World Hospice and Palliative Care Day

2021; Volume 22, No 10, October

A Chat with Dr. Stephen Connor about
World Hospice and Palliative Care Day

Newsletter editor Alison Ramsey recently sat down for a conversation with Dr. Stephen Connor, Executive Director of the World Hospice Palliative Care Alliance, which organizes WHPCD. He was jetlagged from one of his regular trips to establish, expand, and entrench palliative care in the Eastern European region (this time, it was Armenia). The following is an edited transcript of the conversation.

How has World Hospice and Palliative Care Day evolved?

Dr. Stephen Connor: The first World Day, held in 2005, coincided with a series of global summits of national associations. It has grown two steps forward, one step back—the pandemic caused a slowdown—but we have had as many as 70 countries participate in a single year.

We have a map of people who register an event, but I’m certain that there are many, many events that don’t get registered. We’ve had technical problems with the website, and people get frustrated when they try to register, but can’t. We know that huge numbers have downloaded our WHPCD toolkit.

We were steadily growing, then plateaued, then dropped a bit, but I think that we’ll get back up and grow even more. It’s a heck of a lot of work! It literally goes on all year: one person at the WHPCA spends one-quarter of their time to organize it.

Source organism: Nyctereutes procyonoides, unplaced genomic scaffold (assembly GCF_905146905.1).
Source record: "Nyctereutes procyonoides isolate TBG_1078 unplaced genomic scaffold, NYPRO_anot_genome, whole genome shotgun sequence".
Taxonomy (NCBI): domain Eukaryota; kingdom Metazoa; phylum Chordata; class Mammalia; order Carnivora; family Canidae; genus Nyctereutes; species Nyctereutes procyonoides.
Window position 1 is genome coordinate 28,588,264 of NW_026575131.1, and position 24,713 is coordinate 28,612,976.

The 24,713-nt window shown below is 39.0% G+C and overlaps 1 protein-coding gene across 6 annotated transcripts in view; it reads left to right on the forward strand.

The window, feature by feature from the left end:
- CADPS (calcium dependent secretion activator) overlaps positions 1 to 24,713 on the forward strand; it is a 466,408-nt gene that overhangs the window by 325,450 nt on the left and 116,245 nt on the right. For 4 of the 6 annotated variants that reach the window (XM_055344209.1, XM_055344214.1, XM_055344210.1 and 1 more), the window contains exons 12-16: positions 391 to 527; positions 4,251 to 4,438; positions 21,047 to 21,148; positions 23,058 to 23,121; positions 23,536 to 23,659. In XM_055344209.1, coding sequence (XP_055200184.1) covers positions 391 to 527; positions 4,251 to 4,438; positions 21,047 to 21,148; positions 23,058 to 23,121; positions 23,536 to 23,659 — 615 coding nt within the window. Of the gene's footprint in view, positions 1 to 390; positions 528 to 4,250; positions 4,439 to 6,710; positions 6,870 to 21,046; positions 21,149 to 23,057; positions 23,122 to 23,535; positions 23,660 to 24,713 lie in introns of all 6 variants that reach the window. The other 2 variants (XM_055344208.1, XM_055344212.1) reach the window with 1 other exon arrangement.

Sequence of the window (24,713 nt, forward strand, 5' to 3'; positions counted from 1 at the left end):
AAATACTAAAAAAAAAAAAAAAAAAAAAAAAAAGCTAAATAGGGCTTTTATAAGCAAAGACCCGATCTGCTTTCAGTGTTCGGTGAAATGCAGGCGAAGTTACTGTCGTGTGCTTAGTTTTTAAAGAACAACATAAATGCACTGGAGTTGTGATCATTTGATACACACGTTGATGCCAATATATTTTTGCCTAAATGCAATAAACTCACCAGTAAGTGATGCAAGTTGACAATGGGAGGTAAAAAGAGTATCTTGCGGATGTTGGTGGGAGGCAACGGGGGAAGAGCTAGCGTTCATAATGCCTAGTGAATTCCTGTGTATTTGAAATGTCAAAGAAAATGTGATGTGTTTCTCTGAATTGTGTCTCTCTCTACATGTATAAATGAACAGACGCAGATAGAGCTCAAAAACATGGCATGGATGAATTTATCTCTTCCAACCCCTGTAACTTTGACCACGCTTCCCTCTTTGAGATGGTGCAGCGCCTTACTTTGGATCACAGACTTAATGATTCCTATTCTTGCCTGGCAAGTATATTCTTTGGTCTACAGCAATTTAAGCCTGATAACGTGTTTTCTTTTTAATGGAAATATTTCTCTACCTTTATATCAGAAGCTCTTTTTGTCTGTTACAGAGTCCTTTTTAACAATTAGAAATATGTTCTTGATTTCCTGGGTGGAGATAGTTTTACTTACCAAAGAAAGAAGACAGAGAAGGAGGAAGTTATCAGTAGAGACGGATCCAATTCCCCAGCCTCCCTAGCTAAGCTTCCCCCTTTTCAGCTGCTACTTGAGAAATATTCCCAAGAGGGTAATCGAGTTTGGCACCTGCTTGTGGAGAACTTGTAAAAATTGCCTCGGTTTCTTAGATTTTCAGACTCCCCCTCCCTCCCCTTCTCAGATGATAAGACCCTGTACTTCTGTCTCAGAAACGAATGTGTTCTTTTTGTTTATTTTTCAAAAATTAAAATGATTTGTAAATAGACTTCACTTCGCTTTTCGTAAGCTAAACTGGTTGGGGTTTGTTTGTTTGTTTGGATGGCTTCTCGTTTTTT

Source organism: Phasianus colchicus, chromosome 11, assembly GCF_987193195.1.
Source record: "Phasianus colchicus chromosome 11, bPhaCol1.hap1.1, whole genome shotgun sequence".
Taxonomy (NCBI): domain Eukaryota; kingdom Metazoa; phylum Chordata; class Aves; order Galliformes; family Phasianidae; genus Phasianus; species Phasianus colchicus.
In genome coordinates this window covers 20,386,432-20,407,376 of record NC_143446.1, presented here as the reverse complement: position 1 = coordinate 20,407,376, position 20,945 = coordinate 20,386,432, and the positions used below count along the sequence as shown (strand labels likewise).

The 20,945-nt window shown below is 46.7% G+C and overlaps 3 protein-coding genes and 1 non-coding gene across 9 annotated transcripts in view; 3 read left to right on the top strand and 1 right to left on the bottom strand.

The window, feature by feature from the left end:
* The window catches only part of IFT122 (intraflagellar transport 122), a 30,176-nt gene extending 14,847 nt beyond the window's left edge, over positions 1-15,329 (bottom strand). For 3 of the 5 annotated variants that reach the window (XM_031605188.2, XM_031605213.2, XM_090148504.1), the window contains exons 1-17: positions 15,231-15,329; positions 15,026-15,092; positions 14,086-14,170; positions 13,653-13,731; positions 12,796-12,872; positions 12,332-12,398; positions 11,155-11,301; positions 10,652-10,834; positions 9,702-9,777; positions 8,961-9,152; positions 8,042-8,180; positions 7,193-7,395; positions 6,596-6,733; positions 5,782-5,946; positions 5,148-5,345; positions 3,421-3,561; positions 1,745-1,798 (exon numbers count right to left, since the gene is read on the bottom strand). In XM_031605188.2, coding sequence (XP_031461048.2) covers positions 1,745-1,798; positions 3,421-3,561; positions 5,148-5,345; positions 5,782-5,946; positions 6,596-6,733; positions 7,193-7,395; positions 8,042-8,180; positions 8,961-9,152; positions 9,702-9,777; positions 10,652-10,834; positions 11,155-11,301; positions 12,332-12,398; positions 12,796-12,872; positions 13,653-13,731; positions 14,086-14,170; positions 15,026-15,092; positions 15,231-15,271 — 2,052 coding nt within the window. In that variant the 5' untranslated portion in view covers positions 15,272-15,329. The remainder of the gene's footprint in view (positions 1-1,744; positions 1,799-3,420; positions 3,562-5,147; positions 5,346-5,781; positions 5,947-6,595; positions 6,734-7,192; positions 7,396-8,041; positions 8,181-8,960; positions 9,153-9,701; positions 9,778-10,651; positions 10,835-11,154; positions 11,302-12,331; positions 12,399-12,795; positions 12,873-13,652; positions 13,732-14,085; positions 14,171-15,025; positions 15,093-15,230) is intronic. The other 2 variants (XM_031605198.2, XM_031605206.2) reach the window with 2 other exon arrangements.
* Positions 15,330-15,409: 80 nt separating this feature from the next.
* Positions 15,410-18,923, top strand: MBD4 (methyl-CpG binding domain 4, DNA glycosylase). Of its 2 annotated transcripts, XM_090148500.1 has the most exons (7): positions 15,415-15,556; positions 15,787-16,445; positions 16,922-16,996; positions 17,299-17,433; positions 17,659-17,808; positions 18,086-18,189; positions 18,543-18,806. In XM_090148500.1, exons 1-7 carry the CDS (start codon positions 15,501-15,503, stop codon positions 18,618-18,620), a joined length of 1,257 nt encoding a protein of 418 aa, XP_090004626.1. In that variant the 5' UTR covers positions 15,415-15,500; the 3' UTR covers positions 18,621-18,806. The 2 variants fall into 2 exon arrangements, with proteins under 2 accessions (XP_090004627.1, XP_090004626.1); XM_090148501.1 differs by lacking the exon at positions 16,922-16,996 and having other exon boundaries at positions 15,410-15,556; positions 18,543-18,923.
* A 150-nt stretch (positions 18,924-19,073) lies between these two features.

While we specify one day as World Hospice and Palliative Care Day (this year, on October 9), we are happy to hear about people organizing events before and after—whenever it’s convenient for them!

Can you reflect on the impact of WHPCD?

Dr. Connor: It’s all about raising awareness and educating: not just in the palliative care community, but among the public. Efforts by all of us, helped by the Lancet Commission on Palliative Care and Pain Relief, has really helped change how we think about palliative care as it involves those who have health-related suffering and are also facing a shortened lifespan. Children, for instance, can live 20 years with palliative care needs: close to 98% of the 2.5 million of children who die with serious health-related suffering are from developing regions.

Anything we can do to promote palliative care is good for everyone in the field.

We have tremendous support from Dr. Tedros (Director General of the World Health Organization), who has an internal working group of people who we work with on palliative care. They are putting out press releases, and Dr. Tedros is writing to all member states about palliative care, so hopefully we will see an uptick here. Ehospice and the EAPC (European Association for Palliative Care) are promoting WHPCD. We can’t gather for events this year, but we’ve all realized that we can do a lot more virtually than we thought we could.

Palliative care is a topic that people avoid thinking about, due to a basic fear of dying. When you start talking about death, they stop listening. Reframing the language and images we use, talking about a better life rather than the end of life—I think that’s working better for us.

It’s my 45th year working in palliative care. We thought that by now, everyone would be practicing more holistic medicine. We failed at that, but there’s a need for it. Not everyone can do the work; with COVID a lot of health care workers are leaving the field because they can’t deal with all the dying. The drive is to have more primary care physicians delivering palliative care. We believe that two-thirds of people with palliative care needs could be treated by their primary care providers.